So choose raw fruits and vegetables instead of chips, they are better for your overall health, and they won’t stick to your teeth like starchy carbs and sugars.

How Do I Prevent Cavities?

To prevent cavities, we suggest enjoying a mouth-healthy diet, full of fibrous fruits and vegetables. Drink more water, which prevents dry mouth and naturally cleans teeth. Brush twice a day for two minutes at a time, and floss daily. Visit your dentist every six months for routine checkups and preventative care.

What are Dental Sealants?

Dental sealants work to prevent cavities by sealing pits and fissures that naturally occur in molars. Sealants “seal off” the pit and fissure of your molars to prevent food and plaque from collecting and forming cavities.

Fluoride

Fluoride is considered to be nature’s own cavity fighter. Fluoride is naturally found in all sources of water such as lakes, rivers, and even the ocean. Fluoride is added to most public water supplies, so the tap water in your home has fluoride added to it. Fluoride helps build tooth enamel which helps protect your teeth from tooth decay.
For more than half a century, the ADA has recommended using toothpaste containing fluoride to prevent cavities. Fluoridated toothpaste does an excellent job of cleaning teeth, but make sure that your child spits all of it out and rinses their mouth thoroughly after brushing since ingesting excessive fluoride can lead to a condition called fluorosis. Fluorosis is faint white lines on the teeth.

Mouth Guards

Mouth guards – sometimes called mouth protectors – work by helping cushion a blow to the face, and minimizing the risk of broken teeth, or lacerating a lip, tongue, or cheek. Did you know that the CDC estimates that more than 3 million teeth are knocked out at youth sporting events? Mouth guards work to prevent tooth loss and other facial injuries. Mouthguards come in a variety of shapes, and sizes, and are designed for multiple sports.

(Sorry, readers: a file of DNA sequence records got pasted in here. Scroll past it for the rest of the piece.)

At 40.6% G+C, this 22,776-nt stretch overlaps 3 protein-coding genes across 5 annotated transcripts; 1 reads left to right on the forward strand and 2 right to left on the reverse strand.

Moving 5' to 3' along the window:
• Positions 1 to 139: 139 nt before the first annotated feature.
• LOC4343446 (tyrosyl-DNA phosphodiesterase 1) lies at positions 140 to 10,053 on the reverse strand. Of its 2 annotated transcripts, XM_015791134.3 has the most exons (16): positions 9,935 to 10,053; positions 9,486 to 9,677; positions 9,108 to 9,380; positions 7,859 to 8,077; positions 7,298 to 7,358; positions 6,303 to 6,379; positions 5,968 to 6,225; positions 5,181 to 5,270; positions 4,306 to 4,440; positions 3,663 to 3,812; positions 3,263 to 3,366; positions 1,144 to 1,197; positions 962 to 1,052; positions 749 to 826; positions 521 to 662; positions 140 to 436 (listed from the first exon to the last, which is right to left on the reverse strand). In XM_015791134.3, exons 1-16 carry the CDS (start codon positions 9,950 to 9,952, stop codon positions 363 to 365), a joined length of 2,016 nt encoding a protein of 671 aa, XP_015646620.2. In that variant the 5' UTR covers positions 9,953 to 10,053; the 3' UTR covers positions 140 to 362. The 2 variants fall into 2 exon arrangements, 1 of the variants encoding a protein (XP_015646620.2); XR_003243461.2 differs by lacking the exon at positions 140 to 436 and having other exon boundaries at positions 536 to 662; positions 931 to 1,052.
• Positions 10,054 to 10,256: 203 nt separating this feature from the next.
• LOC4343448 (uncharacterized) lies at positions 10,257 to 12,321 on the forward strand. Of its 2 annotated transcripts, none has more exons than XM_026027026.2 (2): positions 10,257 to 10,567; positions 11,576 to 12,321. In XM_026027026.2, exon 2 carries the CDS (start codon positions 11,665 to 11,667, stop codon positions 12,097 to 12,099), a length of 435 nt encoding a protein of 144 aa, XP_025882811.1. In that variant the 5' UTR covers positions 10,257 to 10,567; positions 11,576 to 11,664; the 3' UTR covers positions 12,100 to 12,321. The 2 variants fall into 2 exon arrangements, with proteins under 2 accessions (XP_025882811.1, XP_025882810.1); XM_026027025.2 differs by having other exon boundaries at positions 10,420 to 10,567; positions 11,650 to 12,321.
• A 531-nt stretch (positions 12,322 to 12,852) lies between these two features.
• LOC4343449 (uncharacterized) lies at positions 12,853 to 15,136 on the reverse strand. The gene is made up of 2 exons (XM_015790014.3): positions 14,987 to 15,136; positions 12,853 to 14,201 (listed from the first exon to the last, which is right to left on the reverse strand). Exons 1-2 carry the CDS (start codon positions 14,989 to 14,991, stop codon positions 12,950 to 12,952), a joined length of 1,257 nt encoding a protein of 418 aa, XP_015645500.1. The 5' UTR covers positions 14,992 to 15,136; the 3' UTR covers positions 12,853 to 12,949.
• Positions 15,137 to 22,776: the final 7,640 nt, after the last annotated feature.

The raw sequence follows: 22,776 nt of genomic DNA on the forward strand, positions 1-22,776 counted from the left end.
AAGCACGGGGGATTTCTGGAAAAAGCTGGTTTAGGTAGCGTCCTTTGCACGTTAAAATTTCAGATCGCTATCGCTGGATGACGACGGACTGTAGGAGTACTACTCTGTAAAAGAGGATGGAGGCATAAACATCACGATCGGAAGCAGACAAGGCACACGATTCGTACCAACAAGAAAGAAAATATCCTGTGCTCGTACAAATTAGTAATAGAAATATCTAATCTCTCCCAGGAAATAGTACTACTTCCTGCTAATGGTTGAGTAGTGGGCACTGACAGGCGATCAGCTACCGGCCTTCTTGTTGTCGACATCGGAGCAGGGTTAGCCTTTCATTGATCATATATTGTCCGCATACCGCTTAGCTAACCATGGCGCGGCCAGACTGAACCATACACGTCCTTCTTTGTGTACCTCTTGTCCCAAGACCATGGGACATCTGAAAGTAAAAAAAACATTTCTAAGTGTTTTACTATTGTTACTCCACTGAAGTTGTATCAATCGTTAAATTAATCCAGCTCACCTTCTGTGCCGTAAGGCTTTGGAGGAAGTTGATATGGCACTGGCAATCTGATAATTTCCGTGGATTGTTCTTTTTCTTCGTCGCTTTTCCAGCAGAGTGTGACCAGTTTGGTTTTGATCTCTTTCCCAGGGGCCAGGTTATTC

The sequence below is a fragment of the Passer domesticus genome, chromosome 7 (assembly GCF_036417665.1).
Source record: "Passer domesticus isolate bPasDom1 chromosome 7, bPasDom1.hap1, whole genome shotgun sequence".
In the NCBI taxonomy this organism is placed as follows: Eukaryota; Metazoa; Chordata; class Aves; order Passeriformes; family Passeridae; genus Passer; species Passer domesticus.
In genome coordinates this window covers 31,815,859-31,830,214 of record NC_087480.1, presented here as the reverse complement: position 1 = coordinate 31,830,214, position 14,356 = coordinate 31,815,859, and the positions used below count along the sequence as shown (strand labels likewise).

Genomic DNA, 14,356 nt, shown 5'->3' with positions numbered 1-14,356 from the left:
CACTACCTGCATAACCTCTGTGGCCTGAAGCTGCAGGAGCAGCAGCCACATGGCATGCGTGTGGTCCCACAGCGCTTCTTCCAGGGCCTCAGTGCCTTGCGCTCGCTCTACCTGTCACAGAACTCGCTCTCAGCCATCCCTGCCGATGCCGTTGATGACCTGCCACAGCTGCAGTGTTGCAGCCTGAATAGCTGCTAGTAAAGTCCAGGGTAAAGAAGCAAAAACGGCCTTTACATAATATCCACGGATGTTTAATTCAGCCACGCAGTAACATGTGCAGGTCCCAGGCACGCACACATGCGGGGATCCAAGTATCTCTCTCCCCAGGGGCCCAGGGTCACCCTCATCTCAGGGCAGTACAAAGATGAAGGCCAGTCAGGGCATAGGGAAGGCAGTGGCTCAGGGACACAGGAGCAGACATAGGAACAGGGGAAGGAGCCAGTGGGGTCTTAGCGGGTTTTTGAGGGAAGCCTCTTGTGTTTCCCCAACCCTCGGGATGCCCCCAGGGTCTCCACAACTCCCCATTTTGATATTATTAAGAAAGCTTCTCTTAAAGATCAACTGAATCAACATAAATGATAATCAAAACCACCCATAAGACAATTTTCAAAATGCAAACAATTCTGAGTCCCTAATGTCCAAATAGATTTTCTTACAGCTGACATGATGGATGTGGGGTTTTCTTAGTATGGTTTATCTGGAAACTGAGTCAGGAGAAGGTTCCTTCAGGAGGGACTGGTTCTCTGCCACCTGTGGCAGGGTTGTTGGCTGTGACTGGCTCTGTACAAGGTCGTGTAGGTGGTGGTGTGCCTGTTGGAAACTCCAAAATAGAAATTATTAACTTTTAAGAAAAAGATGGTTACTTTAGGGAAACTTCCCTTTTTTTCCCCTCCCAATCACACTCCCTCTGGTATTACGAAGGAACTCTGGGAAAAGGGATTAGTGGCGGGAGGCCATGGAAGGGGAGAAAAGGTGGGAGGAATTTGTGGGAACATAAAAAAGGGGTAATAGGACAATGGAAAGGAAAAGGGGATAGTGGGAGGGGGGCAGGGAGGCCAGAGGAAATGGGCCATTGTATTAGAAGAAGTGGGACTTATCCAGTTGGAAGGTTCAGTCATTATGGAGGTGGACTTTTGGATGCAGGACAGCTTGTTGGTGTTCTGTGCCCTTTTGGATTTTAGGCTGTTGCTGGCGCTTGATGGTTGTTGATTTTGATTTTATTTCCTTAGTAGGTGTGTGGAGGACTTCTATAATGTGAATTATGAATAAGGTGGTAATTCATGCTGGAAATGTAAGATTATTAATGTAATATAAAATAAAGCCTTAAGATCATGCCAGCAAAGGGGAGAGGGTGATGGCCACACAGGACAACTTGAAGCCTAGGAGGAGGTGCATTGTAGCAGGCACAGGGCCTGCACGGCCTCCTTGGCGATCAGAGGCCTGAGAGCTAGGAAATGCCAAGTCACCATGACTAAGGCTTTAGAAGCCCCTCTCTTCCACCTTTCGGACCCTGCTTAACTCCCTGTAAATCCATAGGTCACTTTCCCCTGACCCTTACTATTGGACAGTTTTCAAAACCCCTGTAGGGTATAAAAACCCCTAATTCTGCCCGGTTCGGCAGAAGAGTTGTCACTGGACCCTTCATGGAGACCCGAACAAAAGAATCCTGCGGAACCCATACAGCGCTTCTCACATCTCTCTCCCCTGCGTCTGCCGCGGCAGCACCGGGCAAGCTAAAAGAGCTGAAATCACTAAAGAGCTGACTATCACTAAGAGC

Xylitol - Reducing Cavities

Xylitol has the sweet benefits of traditional sugar, but it doesn’t have negative effects on teeth like sugar. The natural sugar alcohol, Xylitol, actually helps prevent cavities by inhibiting the growth of bacteria that causes cavities. You can find natural xylitol in some fruits and berries. Xylitol can most often be found in gums and mints.
The American Academy of Pediatric Dentistry (AAPD) recognizes the benefits of xylitol for the oral health of infants, children, adolescents, and persons with special health care needs.

Beware of Sports Drinks

Did you know that sports drinks can contain more sugar than leading cola beverages, with as much as 19 grams of sugar per serving? The sugars increase the acidity in your mouth which attracts tooth enamel-destroying bacteria. Sugar increases the acidity in your mouth which helps give bad oral bacteria the fuel it needs to create cavities.

Adolescent Dentistry

What is Oral Cancer?

One of the issues your dentist is always on the lookout for is small oral spots or sores that you most likely aren’t aware of. These spots could be oral cancer.

 According to the ADA, oral cancer kills more US residents than either cervical or skin cancer (melanoma). As things stand now, only half of all people diagnosed with oral cancer survive more than five years.

 But if you visit your dentist on the recommended six-month schedule, you’d be likely to be in the half of oral cancer patients that go on to live long lives.

 In about 10% of patients, the dentist may notice a small red or white spot or sore. Most of these are harmless, but to be on the safe side, your dentist may do a biopsy.

 If the biopsy comes back positive, it’s not the end of the world. You can treat oral cancer at an early, nearly-always-curable stage.

Three-quarters of oral cancers are associated with tobacco usage. Smokeless tobacco can also lead to periodontal disease.

Why should I avoid Tobacco of any kind?

We’ve all heard that smoking can cause cancer, but smokeless tobacco (snuff) is also bad news. One can of snuff a day delivers as much nicotine as 60 cigarettes. At that rate, snuff usage can cause periodontal disease and pre-cancerous lesions in as little as 3-4 months.

What about electronic cigarettes? Since they’re so new, there’s not much evidence available on their ill effects. But the evidence there is isn’t encouraging. Vaping may be healthier than smoking, but you’re still inhaling addiction-causing nicotine and toxic chemicals, which contributes to cancer.